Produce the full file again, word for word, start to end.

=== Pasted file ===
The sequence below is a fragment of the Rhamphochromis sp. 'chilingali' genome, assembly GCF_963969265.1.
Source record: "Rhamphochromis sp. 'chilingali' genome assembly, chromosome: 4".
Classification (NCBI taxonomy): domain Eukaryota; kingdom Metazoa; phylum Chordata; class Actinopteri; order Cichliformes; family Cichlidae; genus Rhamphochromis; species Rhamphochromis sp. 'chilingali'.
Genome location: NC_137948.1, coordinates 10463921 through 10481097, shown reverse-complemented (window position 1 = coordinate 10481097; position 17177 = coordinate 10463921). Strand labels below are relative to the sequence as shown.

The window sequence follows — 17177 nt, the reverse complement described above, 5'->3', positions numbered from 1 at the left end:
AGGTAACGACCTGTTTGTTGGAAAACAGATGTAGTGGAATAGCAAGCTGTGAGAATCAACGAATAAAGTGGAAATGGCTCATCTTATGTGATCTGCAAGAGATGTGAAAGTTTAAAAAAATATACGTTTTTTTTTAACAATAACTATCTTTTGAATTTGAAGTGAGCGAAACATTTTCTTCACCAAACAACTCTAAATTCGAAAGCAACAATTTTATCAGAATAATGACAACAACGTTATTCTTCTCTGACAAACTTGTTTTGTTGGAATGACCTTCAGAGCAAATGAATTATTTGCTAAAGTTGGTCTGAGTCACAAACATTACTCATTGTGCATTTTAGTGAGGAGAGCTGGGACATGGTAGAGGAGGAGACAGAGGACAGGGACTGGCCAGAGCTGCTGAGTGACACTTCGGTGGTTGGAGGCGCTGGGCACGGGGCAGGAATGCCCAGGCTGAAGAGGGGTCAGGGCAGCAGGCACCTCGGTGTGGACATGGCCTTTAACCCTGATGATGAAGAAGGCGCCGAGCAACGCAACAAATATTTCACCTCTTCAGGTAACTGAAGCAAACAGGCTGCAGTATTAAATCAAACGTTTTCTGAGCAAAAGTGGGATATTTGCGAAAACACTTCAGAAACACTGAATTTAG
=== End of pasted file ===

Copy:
The sequence below is a fragment of the Rhamphochromis sp. 'chilingali' genome, assembly GCF_963969265.1.
Source record: "Rhamphochromis sp. 'chilingali' genome assembly, chromosome: 4".
Classification (NCBI taxonomy): domain Eukaryota; kingdom Metazoa; phylum Chordata; class Actinopteri; order Cichliformes; family Cichlidae; genus Rhamphochromis; species Rhamphochromis sp. 'chilingali'.
Genome location: NC_137948.1, coordinates 10463921 through 10481097, shown reverse-complemented (window position 1 = coordinate 10481097; position 17177 = coordinate 10463921). Strand labels below are relative to the sequence as shown.

The window sequence follows — 17177 nt, the reverse complement described above, 5'->3', positions numbered from 1 at the left end:
AGGTAACGACCTGTTTGTTGGAAAACAGATGTAGTGGAATAGCAAGCTGTGAGAATCAACGAATAAAGTGGAAATGGCTCATCTTATGTGATCTGCAAGAGATGTGAAAGTTTAAAAAAATATACGTTTTTTTTTAACAATAACTATCTTTTGAATTTGAAGTGAGCGAAACATTTTCTTCACCAAACAACTCTAAATTCGAAAGCAACAATTTTATCAGAATAATGACAACAACGTTATTCTTCTCTGACAAACTTGTTTTGTTGGAATGACCTTCAGAGCAAATGAATTATTTGCTAAAGTTGGTCTGAGTCACAAACATTACTCATTGTGCATTTTAGTGAGGAGAGCTGGGACATGGTAGAGGAGGAGACAGAGGACAGGGACTGGCCAGAGCTGCTGAGTGACACTTCGGTGGTTGGAGGCGCTGGGCACGGGGCAGGAATGCCCAGGCTGAAGAGGGGTCAGGGCAGCAGGCACCTCGGTGTGGACATGGCCTTTAACCCTGATGATGAAGAAGGCGCCGAGCAACGCAACAAATATTTCACCTCTTCAGGTAACTGAAGCAAACAGGCTGCAGTATTAAATCAAACGTTTTCTGAGCAAAAGTGGGATATTTGCGAAAACACTTCAGAAACACTGAATTTAG